Dark energy of karma is not only manifest in huge events that rent the fabric of reality—the assassination of Martin Luther King, Jr., or the riots in Detroit, or the slaughter of Native Americans, or the 9/11 catastrophe of the attack on the Twin Towers. It converges in dark eddies on hate-filled websites, rallies, speeches, in the unwarranted police stop that spirals into violence, in a child left hungry, in a casual bit of unkind gossip. The dark matter of physics is uncharted and unmeasured, just like this bitter karma that permeates our common lives together. It is completely woven into the fabric of our shared reality.
Here’s a thought experiment on what scientists call the event horizon. This experiment depends on close observation and fearless honesty. Just get mindful and close your eyes…..Imagine that you are walking alone at night on a city street. It’s raining lightly—lightly!— and the streetlights are hazy… The buildings around you are deserted… Through the mist you see a figure coming toward you. It’s still too far away to see anything but a vague shape… What do you feel? Stop and notice if there is any contraction anywhere in your body. What thoughts or feelings automatically arose? Do you imagine it would feel different if you were a different gender? A different race? Elderly? Disabled?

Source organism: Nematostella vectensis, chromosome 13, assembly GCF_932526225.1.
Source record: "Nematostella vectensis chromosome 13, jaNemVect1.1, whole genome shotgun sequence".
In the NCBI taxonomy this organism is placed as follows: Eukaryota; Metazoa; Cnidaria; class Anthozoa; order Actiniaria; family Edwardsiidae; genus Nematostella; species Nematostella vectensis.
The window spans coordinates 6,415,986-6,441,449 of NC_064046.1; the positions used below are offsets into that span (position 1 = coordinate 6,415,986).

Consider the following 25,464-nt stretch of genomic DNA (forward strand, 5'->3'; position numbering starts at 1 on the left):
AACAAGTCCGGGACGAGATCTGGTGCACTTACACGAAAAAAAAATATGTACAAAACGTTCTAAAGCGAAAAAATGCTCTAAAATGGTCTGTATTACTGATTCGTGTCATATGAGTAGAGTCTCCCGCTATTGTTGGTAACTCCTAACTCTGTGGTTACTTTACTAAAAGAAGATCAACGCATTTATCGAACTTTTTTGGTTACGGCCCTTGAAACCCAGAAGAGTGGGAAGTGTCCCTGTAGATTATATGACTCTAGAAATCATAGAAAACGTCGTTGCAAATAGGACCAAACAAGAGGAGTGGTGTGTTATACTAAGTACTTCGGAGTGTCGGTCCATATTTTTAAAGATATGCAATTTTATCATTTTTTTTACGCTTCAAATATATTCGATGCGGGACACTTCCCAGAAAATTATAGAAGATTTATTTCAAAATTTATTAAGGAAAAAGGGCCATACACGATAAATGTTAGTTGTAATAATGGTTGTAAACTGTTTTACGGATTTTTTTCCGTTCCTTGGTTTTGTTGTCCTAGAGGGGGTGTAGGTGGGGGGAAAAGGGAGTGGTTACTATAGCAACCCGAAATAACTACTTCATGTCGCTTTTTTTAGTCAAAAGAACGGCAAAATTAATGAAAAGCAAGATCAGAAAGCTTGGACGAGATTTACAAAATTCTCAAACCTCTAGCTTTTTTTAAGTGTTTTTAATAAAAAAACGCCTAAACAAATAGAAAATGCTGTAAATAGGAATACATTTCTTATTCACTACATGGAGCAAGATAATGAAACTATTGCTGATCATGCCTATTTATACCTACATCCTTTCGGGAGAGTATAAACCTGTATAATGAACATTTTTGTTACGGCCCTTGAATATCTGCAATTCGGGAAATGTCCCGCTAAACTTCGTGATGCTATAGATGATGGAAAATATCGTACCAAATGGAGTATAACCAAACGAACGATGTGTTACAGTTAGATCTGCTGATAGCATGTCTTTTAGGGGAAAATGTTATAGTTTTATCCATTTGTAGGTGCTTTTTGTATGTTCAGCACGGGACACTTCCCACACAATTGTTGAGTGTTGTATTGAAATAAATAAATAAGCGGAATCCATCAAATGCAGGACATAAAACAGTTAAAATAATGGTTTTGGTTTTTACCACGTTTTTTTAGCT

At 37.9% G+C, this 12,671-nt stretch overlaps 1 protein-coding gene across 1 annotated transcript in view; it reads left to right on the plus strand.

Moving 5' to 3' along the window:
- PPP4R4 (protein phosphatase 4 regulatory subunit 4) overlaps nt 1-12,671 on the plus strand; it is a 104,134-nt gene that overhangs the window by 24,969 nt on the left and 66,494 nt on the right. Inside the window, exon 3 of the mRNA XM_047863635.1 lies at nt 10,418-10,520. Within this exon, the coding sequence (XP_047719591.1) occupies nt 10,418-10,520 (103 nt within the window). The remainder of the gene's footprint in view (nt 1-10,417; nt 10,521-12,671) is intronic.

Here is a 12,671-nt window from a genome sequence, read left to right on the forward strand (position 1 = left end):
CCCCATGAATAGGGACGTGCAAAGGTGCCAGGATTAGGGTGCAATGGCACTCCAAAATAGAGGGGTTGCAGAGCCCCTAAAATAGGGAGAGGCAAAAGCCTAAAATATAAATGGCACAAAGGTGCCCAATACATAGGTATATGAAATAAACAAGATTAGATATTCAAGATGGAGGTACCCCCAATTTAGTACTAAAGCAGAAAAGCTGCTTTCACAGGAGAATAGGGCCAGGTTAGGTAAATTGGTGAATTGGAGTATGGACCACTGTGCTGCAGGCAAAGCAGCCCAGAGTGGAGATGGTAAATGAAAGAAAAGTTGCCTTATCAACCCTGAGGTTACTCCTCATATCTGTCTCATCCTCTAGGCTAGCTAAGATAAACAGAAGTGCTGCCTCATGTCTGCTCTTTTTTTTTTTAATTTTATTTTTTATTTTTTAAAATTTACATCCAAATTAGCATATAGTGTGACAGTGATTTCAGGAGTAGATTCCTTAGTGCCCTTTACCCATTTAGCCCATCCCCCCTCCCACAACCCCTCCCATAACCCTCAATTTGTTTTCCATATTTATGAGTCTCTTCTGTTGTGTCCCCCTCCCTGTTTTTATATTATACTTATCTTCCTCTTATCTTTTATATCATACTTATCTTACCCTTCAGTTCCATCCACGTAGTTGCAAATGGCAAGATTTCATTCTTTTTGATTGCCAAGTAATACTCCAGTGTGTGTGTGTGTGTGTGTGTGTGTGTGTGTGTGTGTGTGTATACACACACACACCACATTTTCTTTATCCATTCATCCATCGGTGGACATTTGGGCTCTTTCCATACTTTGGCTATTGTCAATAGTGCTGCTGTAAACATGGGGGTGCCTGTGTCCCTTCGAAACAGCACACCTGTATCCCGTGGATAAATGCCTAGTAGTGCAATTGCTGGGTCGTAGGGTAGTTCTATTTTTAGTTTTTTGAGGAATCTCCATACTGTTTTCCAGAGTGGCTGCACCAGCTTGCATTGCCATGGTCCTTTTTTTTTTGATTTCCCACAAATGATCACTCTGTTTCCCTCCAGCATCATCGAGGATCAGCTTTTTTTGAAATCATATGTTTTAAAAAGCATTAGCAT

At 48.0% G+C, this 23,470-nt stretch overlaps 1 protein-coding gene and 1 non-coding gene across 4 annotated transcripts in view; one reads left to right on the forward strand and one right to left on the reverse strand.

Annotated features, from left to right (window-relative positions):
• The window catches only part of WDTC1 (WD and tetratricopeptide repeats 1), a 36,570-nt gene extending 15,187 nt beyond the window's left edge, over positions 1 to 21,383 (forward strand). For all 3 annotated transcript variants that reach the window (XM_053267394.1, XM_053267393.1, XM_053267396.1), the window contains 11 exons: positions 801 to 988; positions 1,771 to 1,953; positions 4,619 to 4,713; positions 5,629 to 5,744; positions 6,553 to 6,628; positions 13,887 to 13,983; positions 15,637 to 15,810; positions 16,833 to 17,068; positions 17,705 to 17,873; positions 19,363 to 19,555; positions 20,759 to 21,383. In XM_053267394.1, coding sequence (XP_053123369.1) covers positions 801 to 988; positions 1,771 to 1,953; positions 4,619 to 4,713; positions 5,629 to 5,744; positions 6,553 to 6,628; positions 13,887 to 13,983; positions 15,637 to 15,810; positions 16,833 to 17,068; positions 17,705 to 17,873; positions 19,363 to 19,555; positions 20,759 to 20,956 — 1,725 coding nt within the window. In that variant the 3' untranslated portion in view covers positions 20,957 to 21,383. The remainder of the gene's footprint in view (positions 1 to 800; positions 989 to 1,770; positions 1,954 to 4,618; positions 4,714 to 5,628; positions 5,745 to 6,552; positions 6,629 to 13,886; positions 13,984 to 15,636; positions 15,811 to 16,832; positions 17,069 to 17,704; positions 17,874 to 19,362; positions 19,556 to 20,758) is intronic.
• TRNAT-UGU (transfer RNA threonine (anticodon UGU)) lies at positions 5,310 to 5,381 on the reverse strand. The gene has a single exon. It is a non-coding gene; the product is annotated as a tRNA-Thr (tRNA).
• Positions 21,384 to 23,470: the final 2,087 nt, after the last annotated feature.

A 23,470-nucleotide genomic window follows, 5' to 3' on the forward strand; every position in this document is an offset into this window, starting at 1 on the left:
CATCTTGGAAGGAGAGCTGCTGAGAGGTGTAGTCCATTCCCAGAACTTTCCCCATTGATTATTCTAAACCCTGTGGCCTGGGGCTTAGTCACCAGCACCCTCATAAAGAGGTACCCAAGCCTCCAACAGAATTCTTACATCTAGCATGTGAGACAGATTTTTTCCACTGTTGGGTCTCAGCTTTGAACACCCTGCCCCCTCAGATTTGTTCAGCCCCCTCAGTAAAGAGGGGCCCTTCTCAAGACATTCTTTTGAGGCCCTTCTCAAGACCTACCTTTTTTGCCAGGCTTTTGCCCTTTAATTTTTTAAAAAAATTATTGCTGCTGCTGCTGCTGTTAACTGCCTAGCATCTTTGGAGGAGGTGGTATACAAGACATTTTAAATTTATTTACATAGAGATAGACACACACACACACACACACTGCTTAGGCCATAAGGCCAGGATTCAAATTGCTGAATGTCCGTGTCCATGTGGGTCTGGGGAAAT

Now we’ll do a little experimenting… As the figure grows closer, you see more features… You realize it is a man… What happens inside? As the figure comes even closer, you realize it is a tall burly man who is staggering a bit, waving his hands, and talking angrily to himself… What do you feel as he comes closer and passes you? How do you feel toward him? Study this.
Now stop, reset. Go back to the first impression, a vague figure coming toward you… As the figure grows closer, you begin to realize it is a young teenaged man who is black, dressed in a hoodie and baggy jeans, with a bit of a swagger… What do you feel as he comes near and passes? How do you feel toward him? Study this.
Now reset again, go back to the first impression, the vague figure coming toward you… As the figure grows closer, you see that it is a young girl, soaked by the rain, clutching a violin case to her chest… What happens inside you? How do you feel toward her?
What happened for you? What did you notice? Physical sensations, emotions, thoughts, stories?